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Regex.Split Method (String, String)

Updated: July 2009

Splits the input string at the positions defined by a regular expression pattern.

Namespace:  System.Text.RegularExpressions
Assembly:  System (in System.dll)

public static string[] Split(
	string input,
	string pattern
)

Parameters

input
Type: System.String

The string to split.

pattern
Type: System.String

The regular expression pattern to match.

Return Value

Type: System.String[]
An array of strings.

ExceptionCondition
ArgumentException

A regular expression parsing error has occurred.

ArgumentNullException

input is null.

-or-

pattern is null.

The Regex.Split methods are similar to the String.Split method, except Split splits the string at a delimiter determined by a regular expression instead of a set of characters. The input string is split as many times as possible. If pattern is not found in the input string, the return value contains one element whose value is the original input parameter string.

The pattern parameter consists of various regular expression language elements that symbolically describe the string to match. For more information about regular expressions, see .NET Framework Regular Expressions and Regular Expression Language - Quick Reference.

Important noteImportant Note:

Compiled regular expressions used in calls to static Split methods are automatically cached. To manage the lifetime of compiled regular expressions yourself, use the instance Split methods.

If multiple matches are adjacent to one another, an empty string is inserted into the array. For example, splitting a string on a single hyphen causes the returned array to include an empty string in the position where two adjacent hyphens are found, as the following code shows.

string input = "plum--pear";
string pattern = "-";            // Split on hyphens

string[] substrings = Regex.Split(input, pattern);
foreach (string match in substrings)
{
   Console.WriteLine("'{0}'", match);
}
// The method writes the following to the console: 
//    'plum' 
//    '' 
//    'pear'      

If capturing parentheses are used in a Regex.Split expression, any captured text is included in the resulting string array. For example, splitting the string " plum-pear" on a hyphen placed within capturing parentheses adds a string element that contains the hyphen to the returned array.

string input = "plum-pear";
string pattern = "(-)";

string[] substrings = Regex.Split(input, pattern);    // Split on hyphens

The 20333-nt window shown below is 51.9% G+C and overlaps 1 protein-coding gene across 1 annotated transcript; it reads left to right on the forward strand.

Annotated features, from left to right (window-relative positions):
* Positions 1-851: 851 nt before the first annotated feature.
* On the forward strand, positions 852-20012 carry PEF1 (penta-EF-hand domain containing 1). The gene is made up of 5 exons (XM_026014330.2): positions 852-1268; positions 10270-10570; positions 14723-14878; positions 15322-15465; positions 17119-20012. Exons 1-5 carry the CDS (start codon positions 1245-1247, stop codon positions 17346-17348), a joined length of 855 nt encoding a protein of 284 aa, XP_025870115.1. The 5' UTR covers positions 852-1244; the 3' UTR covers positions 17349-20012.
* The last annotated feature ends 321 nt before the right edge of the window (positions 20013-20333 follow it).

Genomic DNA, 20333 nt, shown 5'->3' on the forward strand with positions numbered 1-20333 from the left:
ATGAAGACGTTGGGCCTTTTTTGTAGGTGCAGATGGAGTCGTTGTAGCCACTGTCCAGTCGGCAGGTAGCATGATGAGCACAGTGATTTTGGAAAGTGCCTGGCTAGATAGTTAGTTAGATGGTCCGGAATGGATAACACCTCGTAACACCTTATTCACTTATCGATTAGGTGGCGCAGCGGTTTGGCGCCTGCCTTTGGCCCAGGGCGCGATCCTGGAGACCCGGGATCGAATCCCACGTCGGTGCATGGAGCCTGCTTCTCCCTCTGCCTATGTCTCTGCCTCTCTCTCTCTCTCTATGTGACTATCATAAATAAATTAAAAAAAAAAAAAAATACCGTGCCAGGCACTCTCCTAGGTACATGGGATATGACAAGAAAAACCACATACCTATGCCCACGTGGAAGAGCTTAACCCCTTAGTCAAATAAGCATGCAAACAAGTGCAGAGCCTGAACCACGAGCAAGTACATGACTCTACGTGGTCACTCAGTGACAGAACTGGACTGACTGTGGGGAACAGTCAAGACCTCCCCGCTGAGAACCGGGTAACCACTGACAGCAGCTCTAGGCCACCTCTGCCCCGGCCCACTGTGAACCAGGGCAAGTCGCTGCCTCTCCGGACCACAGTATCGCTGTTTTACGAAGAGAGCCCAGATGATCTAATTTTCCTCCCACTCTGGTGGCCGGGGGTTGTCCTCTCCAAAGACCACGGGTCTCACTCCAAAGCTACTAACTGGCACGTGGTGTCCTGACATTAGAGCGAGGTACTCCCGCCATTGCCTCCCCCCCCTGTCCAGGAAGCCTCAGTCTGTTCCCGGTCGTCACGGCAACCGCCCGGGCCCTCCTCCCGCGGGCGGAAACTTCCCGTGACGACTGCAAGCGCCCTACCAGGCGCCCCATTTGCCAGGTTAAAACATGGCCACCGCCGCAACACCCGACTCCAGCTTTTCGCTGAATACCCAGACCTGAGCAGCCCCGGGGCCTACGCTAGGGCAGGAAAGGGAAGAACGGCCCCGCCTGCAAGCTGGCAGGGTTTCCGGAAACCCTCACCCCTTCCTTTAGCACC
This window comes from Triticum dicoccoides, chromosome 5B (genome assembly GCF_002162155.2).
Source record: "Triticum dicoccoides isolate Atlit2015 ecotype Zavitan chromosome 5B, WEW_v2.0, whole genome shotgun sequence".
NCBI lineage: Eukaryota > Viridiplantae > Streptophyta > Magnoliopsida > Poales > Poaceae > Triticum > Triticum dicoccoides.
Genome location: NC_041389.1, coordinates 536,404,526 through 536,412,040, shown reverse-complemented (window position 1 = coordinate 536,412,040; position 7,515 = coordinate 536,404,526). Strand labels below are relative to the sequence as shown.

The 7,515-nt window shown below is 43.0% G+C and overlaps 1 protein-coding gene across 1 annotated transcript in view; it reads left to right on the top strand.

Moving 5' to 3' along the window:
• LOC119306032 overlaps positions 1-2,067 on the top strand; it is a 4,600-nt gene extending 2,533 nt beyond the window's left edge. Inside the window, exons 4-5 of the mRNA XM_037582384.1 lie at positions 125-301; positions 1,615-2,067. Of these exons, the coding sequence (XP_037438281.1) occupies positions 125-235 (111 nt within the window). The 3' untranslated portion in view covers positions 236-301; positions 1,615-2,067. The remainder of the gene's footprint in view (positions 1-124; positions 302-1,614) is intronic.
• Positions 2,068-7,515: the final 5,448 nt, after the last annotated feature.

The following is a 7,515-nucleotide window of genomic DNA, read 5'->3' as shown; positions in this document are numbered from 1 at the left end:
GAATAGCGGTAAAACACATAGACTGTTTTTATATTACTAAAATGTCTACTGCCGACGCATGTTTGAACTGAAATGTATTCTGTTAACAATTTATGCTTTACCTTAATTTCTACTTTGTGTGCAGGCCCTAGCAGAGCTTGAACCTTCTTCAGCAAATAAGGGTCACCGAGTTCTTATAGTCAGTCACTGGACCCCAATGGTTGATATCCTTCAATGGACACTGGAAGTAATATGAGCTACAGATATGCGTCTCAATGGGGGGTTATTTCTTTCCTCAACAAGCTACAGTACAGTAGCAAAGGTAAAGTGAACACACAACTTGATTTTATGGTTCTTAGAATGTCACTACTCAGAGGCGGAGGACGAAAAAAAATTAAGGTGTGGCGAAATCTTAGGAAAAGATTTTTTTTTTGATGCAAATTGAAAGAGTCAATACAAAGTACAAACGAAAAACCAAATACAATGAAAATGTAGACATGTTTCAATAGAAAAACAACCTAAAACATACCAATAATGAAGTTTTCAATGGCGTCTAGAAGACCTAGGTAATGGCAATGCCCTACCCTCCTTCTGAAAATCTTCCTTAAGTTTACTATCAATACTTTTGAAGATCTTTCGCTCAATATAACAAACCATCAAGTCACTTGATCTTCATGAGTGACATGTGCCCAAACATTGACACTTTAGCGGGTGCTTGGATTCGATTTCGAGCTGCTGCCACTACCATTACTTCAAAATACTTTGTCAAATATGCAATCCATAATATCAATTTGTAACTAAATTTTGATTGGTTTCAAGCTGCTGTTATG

foreach (string match in substrings)
{
   Console.WriteLine("'{0}'", match);
}
// The method writes the following to the console: 
//    'plum' 
//    '-' 
//    'pear'      

However, when the regular expression pattern includes multiple sets of capturing parentheses, the behavior of this method depends on the version of the .NET Framework. In the .NET Framework versions 1.0 and 1.1, if a match is not found within the first set of capturing parentheses, captured text from additional capturing parentheses is not included in the returned array. In the .NET Framework version 2.0, all captured text is also added to the returned array. For example, the following code uses two sets of capturing parentheses to extract the elements of a date, including the date delimiters, from a date string. The first set of capturing parentheses captures the hyphen, while the second set captures the forward slash. If the sample code is compiled and run under the .NET Framework 1.0 or 1.1, it excludes the slash characters; if it is compiled and run under the .NET Framework 2.0, it includes them.

string input = @"07/14/2007";   
string pattern = @"(-)|(/)";

foreach (string result in Regex.Split(input, pattern)) 
{
   Console.WriteLine("'{0}'", result);
}
// In .NET 1.0 and 1.1, the method returns an array of 
// 3 elements, as follows: 
//    '07' 
//    '14' 
//    '2007' 
// 
// In .NET 2.0, the method returns an array of 
// 5 elements, as follows: 
//    '07' 
//    '/' 
//    '14' 
//    '/' 
//    '2007' 

If the regular expression can match the empty string, Split will split the string into an array of single-character strings because the empty string delimiter can be found at every location. For example:

string input = "characters";
string[] substrings = Regex.Split(input, "");
Console.Write("{");
for(int ctr = 0; ctr < substrings.Length; ctr++)
{
   Console.Write("'{0}'", substrings[ctr]);
   if (ctr < substrings.Length - 1)
      Console.Write(", ");
}
Console.WriteLine("}");
// The example produces the following output:    
//    {'', 'c', 'h', 'a', 'r', 'a', 'c', 't', 'e', 'r', 's', ''}

Note that the returned array also includes an empty string at the beginning and end of the array.

Windows 7, Windows Vista, Windows XP SP2, Windows XP Media Center Edition, Windows XP Professional x64 Edition, Windows XP Starter Edition, Windows Server 2008 R2, Windows Server 2008, Windows Server 2003, Windows Server 2000 SP4, Windows Millennium Edition, Windows 98, Windows CE, Windows Mobile for Smartphone, Windows Mobile for Pocket PC, Xbox 360, Zune

The .NET Framework and .NET Compact Framework do not support all versions of every platform. For a list of the supported versions, see .NET Framework System Requirements.

.NET Framework

Supported in: 3.5, 3.0, 2.0, 1.1, 1.0

.NET Compact Framework

Supported in: 3.5, 2.0, 1.0

XNA Framework

Supported in: 3.0, 2.0, 1.0

Date

History

Reason

July 2009

Added exception information.

Content bug fix.

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